|the profile of the Drakensberg Grand Traverse|
If you know the why, the how takes care of itself.
Well, that’s not altogether true – it omits to mention the tremendous amount of planning and preparation that goes into ensuring that the how happens. That ‘small point’ aside, I wholeheartedly believe that without passion and purpose, we lack the incentive to tackle and conquer enormous goals.
No passion + no purpose + no perseverance = no success.
|us with the map of Lesotho in the background|
Now, if mountains, rivers and vast vistas feed the soul, and gruelling challenge fuel the mind and body, then in a single weekend three weeks ago I was blessed with a feast to quench my hunger for wild, rugged mountains for a good while to come.
Firstly, and most importantly, we did it! We achieved our primary goal: to complete the Drakensberg Grand Traverse without mishap. And the enormous bonus was that we beat the mixed record by 15 hours 24 mins. We’re extremely grateful for that – so much can go wrong up there, it’s true mountain wilderness.
But to try and describe the experience is my next challenge. If ever one was stunted by writer’s block from an overwhelmingly humbling experience, that has been me since the enormity of our Drakensberg Grand Traverse. Writing is what I do for a living, but I’ve really struggled to put onto (virtual) paper words that can do justice to 63½ hours of pure mountain wilderness experience. It’s taken me three full weeks to digest, and to do it justice in print is almost just as testing as we found achieving our sub-64 hour challenge.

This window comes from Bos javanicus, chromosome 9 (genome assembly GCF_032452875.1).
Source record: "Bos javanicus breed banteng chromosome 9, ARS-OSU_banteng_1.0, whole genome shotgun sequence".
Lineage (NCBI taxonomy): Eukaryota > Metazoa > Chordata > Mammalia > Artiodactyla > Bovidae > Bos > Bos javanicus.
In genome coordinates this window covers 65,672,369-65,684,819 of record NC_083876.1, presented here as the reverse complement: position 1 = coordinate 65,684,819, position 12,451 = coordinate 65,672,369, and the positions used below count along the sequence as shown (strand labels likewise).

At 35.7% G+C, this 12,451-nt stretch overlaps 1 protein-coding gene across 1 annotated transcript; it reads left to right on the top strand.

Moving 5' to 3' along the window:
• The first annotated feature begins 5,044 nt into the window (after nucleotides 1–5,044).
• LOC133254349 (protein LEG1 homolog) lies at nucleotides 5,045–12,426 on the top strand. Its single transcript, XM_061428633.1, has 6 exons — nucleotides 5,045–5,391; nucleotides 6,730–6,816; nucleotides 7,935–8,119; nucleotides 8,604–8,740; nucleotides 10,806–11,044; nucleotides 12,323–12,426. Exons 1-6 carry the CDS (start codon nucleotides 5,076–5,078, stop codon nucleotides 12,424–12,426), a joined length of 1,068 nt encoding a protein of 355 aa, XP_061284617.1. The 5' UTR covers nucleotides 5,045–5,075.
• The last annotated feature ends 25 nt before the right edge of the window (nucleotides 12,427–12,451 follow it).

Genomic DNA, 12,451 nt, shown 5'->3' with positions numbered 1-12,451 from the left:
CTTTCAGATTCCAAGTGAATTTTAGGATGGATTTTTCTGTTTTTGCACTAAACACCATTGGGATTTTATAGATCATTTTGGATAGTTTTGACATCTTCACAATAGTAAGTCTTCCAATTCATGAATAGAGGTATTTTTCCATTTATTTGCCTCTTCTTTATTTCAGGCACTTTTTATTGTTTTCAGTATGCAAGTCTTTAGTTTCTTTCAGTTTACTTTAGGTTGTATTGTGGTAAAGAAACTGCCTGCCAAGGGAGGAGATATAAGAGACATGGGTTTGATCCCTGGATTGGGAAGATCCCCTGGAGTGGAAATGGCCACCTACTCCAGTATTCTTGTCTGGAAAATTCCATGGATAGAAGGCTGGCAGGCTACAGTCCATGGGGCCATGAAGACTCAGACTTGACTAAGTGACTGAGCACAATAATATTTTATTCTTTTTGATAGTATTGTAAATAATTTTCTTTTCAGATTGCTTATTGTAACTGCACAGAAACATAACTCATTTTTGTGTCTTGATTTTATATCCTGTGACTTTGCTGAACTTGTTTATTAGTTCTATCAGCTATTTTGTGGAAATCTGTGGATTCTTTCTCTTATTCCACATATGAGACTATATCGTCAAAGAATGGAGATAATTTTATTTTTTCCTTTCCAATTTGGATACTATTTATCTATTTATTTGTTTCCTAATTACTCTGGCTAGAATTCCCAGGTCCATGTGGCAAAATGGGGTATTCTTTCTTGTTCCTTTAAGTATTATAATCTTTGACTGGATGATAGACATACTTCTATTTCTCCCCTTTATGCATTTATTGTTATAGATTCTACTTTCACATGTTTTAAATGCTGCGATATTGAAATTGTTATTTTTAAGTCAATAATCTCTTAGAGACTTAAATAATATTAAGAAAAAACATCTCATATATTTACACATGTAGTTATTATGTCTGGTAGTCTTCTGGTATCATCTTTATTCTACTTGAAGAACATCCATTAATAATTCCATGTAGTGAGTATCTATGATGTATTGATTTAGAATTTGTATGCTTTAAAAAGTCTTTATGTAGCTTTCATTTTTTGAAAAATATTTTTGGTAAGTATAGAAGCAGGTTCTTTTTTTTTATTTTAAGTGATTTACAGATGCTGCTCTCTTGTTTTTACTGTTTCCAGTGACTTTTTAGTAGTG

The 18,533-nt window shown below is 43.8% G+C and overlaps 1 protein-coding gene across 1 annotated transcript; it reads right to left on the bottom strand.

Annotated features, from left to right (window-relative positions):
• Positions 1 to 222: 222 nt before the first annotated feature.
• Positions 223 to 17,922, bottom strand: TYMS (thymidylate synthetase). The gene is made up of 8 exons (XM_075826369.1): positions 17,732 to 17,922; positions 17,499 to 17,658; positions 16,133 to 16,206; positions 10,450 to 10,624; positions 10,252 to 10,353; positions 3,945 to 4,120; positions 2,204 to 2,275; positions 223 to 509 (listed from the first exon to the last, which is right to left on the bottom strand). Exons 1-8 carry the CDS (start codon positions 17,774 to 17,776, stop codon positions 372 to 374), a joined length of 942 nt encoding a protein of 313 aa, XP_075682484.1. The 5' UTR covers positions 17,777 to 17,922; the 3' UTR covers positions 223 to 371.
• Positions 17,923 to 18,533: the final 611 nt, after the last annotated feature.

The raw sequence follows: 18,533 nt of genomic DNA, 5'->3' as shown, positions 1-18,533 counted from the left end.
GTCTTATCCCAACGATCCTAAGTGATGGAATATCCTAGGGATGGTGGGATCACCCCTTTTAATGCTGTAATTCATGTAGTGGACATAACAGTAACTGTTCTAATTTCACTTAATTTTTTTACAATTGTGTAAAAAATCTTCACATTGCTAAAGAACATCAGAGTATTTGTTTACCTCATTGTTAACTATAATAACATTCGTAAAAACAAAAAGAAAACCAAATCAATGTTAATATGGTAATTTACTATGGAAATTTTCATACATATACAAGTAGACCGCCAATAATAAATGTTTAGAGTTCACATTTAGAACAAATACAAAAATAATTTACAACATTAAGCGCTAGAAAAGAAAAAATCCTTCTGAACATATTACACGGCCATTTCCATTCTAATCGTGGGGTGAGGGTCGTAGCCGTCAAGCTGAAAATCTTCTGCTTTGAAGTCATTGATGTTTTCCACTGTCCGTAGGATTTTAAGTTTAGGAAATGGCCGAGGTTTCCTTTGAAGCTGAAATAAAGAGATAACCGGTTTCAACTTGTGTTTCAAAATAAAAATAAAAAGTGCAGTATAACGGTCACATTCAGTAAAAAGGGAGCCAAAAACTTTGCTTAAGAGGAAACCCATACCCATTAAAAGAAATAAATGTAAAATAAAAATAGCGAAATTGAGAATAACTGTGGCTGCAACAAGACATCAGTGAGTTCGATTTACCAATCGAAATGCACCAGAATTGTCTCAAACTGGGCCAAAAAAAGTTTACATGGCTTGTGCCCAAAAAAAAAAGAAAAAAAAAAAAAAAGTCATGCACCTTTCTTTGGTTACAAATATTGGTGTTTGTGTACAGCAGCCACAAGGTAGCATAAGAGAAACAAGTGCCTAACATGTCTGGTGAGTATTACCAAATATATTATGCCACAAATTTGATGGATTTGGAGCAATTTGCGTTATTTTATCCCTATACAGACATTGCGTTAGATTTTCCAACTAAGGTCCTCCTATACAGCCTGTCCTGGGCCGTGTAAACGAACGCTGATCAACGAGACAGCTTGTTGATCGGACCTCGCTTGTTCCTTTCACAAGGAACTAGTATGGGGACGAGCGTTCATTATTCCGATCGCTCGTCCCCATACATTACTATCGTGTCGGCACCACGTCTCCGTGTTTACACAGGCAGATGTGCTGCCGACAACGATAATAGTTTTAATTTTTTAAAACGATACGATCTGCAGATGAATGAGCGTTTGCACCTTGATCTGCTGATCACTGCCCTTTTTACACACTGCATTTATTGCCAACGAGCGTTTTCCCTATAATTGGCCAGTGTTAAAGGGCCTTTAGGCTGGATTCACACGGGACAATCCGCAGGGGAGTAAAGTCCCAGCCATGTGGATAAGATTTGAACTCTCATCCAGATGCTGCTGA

Through my haze of heavy breathing, lung-burning, quad-pounding effort, it was easy to see how the soaring basalt peaks, buttresses, rock walls and pinnacles of the massive lava barrier separating the foothills of Kwa-Zulu Natal from the Lesotho plateau was considered by the Voortrekkers back in 1800 to resemble a mighty dragon’s back, and why they named it the Drakensberge.
And slogging for 63 hours along that escarpment felt as special as running along a real dragon’s back would. Looking back, it feels quite surreal.
But just as special was the privilege of traversing the escarpment with someone who knows those mountains so well. This was Ryno Griesel’s fourth complete Grand Traverse. His passion for those mountains is so deep that once he even slogged a 100km section of the traverse in the thick snow of mid-winter, just so he could experience it in all conditions. Taking on the challenge with Ryno was a daunting prospect. Not only is this man the current joint record holder, but his faith in my ability was absolute. I knew I would be the weak link in the partnership by a long way, and I knew that to achieve what we were aiming for, I would have to push my physical limits as I had never before.
One weekend in January we had recced the first 130km of the route, which had given me a taste of what to expect of the full quota of the traverse. The mistakes I made that weekend were invaluable and my learning curve severe – I saw what I needed to tweak food-wise, kit-wise and training-wise for a realistic chance of completing the full distance.
|The start - Sentinel car park, Friday 2:45am|